Mr Anup Mukerji, an individual of exceptional simplicity and greatness, Mr. Chaudhary, Prof. Hemnath Rao, Prof. Niraj Kumar - the members of the DMI Governing Body - Renana Ji, Dr. Rekha Kumari, Hon'ble Guests, the faculty members, parents and the graduands who are receiving their degrees today. I am honoured to be invited to this young institution. Though, the outcomes of an educational institution cannot be assessed in less than twenty years because it is only after twenty years that their alumni start making impact on life, yet at the very inception, I can see very different culture in this organisation.
Peter Drucker once said that the culture eats strategy for breakfast. Strategies are child's play, it is the culture of the organisation that sets the values, inspiration, motivation and life paths. I can see Gandhi in the culture of this organisation. As far as I know, you might be the only organization, an educational Institution, which boasts of Gandhi's “Motihari Statement” of 1917, through which Gandhi arrived on the political scene of India. To celebrate dissent, to celebrate voice of conscience; not many institutions do this. When we were walking towards this hall, the song that we were hearing –“एकला चलो रे”; the dress that you wear; and the cotton Anga-vastram which is placed on you today - it places responsibility on you. It is very symbolic; it is cotton made. It gave livelihood to the farmers of Vidarbha who are committing suicides. It gives livelihood to several women, spinners and weavers. So, every symbol is of significance. The culture of the organisation speaks a lot about this organisation to me. I am glad that I have been called here to give this convocation address. Thank you for this honour, Sir.
Young friends, who earn their PG Diploma today. First, I want to congratulate you. Congratulate, because you are blessed with three gifts - first is the gift of the training that you received; and more than training, the learning that you generated out of that training, Management is an art and science of converting minimum resources into maximum outcome. We are a resource poor country; poor in some senses but rich in several other resources. You have learned the science of management, you have become master of it. Now go and practise it masterfully; more important, practise it meaningfully. The second gift that you are blessed with is that you have huge problems to solve. Challenges are waiting for you, challenges of global magnitude, such as global climate change and economic inequality. Thomas Piketty has shown us that over the century, inequality is increasing. Oxfam reports quantify for us, the extent of economic disparity in India. NSSO data also tell us that unemployment is increasing. You have huge problems to solve; they are waiting for you. The third gift you have, which my generation did not have, is that you have new technologies and new resources. Resources of infinite possibility and infinite order- the technology, the digital world, the knowledge economy, globalization – everything is available to you. You are blessed to enter into this new world with the newly acquired knowledge and skills. But more important than the knowledge in the head, is passion and compassion in your heart.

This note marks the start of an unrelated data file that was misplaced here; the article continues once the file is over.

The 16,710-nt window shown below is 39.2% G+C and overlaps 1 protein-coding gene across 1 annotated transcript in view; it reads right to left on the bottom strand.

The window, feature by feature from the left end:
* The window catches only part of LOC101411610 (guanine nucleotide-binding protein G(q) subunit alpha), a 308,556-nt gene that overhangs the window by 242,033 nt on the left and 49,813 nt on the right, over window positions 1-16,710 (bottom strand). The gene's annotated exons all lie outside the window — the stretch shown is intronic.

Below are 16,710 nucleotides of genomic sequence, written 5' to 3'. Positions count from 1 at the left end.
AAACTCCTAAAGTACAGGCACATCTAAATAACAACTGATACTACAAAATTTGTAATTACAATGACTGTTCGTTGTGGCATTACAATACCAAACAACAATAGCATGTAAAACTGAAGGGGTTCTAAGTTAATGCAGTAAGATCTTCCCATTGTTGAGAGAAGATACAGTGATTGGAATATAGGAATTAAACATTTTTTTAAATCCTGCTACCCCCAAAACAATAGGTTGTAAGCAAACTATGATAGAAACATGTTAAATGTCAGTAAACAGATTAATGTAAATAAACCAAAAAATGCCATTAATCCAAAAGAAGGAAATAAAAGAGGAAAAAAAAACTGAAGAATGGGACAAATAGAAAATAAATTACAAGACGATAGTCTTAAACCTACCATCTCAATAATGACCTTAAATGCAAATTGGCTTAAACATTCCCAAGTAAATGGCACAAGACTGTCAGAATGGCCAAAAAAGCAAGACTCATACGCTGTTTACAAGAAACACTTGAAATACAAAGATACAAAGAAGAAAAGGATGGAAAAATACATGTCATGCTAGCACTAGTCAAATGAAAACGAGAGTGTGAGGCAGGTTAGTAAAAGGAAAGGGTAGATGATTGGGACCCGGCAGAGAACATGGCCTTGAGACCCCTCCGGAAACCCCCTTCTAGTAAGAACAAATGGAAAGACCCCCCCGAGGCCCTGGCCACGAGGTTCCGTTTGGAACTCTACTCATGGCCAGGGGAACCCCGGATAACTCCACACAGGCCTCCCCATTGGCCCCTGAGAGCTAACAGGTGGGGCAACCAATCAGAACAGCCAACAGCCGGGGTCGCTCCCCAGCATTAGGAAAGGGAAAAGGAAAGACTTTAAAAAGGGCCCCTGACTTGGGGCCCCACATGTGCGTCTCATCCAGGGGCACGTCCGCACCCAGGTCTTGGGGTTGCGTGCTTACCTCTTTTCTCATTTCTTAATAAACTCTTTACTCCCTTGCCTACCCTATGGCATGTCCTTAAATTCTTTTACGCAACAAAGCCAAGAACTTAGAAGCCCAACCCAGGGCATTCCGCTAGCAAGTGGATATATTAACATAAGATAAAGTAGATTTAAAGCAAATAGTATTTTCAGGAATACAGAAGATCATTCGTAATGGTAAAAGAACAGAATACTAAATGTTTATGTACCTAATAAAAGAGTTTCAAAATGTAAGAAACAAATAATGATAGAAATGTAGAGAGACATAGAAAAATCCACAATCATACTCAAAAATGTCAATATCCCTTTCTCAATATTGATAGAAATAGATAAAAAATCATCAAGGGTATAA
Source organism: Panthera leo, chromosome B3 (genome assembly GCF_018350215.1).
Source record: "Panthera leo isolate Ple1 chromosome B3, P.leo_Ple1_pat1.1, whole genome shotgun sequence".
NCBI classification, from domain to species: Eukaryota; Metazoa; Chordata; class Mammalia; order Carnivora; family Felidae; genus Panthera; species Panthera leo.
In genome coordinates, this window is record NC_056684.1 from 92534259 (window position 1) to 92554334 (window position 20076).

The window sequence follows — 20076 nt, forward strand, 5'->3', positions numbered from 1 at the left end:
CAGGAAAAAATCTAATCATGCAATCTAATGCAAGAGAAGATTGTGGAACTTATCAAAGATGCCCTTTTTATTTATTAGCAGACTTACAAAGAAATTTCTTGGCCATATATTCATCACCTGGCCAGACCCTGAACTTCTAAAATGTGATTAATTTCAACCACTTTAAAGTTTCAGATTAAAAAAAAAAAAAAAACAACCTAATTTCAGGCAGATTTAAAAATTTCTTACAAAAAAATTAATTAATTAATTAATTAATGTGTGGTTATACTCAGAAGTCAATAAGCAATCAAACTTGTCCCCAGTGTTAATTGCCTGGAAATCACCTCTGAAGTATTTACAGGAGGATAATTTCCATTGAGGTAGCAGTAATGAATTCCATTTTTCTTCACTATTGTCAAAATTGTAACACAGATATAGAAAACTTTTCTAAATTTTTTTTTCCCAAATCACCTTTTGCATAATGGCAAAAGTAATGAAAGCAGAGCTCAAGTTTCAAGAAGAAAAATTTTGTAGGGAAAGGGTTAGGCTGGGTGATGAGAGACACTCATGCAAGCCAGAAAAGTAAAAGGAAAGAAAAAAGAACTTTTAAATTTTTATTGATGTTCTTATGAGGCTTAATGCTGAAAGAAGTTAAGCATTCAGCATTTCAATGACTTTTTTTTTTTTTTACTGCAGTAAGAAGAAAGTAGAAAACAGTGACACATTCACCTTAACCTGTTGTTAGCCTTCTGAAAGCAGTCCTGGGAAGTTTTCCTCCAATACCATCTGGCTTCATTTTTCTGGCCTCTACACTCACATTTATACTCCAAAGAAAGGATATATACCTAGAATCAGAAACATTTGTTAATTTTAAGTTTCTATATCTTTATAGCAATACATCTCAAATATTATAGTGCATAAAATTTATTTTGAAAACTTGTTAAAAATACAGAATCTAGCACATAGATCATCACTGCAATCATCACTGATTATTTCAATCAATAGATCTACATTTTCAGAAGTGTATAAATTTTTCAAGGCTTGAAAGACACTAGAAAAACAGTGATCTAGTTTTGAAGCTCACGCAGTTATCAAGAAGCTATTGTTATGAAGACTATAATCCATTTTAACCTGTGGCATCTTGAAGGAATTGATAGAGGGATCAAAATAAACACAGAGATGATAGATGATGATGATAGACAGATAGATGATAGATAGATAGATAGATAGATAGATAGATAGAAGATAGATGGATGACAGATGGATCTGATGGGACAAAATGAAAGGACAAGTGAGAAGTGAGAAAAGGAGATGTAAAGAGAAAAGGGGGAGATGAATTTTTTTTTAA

Today, when you receive this diploma certificate, when you will open it, on one side you will find your name and diploma written on it. You have earned it in a hard way, congratulations! But turn that certificate and you will find that the other side of the certificate is blank. It is your privilege, your prerogative to write your future on that blank side of the certificate. You have a blank cheque in your hands. You will write your future on that blank cheque. My best wishes as you enter the world full of possibilities with a blank cheque in your hand.
Now the real question is, with all those gifts and possibilities, what are you going to make of your life? You have this life only once. There is no once more to this life. The one thing that I'll urge you is not to sell this precious life for money. If you open today's ‘Times of India’ on the front page there is a comparison as to what pay scale and annual compensation package that the graduates of the most prestigious institutions in India receive; and based on that various institutions have been ranked. I find that worse than pornography. The best brains in the country are coming to the best institutions of India and the outcomes of these institutions are evaluated in terms of pay packages? What a pathetic mindset!
Money is infinite in this world, literally infinite - you can't count it. The global GDP is something like 80 trillion dollars, you can't count even the zeroes of that sum. Money is infinite –but your life is only one. When there is an exchange between something which is infinite, unlimited and something which is only one - the ‘one’ becomes invaluable. So, never sell your only one life for the sake of money. It will be a stupid bargain. Money is necessary as a means to live but it doesn't provide you the meaning of life. The meaning you have to find yourself. Viktor Frankel, in his very well-known book, ‘Man's Search for Meaning’, says it beautifully, “Those who know the ‘why’ of living have no problems about the ‘how’ of living”. We are all stuck in the dreams of the ‘how of living’ - two bedroom flat or three bedroom flat; this car or that car; compensation packages; and bank balances. These are all the ‘how’s’ of living. But more important and fundamental is the “Why of Living”. Why am I living? What is the purpose of life? If you do not have a purpose of my life, all the zeros of bank balance literally become ‘zero’. Hence, it is your prerogative, it is your privilege and it is your responsibility to find the purpose of your life.
Where will you find this purpose of life?
Nearly 70 years ago, my father, who was a brilliant young economist, had earned all the gold medals possible in the University. He was a freedom fighter. When he was released after the 1942 movement, the then government thought of sending him to the US for studying economics, further. He got his admission, visa, scholarship papers, his travel documents. A week before his scheduled departure, he went to see Mahatma Gandhi. Gandhiji was sitting in Sevagram Ashram in that hut. My father went in and bowed to him. Gandhiji looked up, and since he knew him, he asked him, “How are you Professor Bang? ”My father said, ‘Bapu, I am going to the US for learning economics further’. Gandhiji looked at him for few seconds and then uttered only one sentence. He said in Hindi, so I'll state in Hindi–“अर्थशास्त्र सीखना है तो अमेरिका के बजाय भारत के देहातों में जाओ”. (If you wish to learn economics, go to the villages of India.)
That was all. My father quietly came out and, right outside the Bapu Kutir, he tore up his travel documents and fellowship papers. Within a month, he formed a commune of his own students of economics and started living in a village like a farmer, to learn the economics of villages by living like a farmer.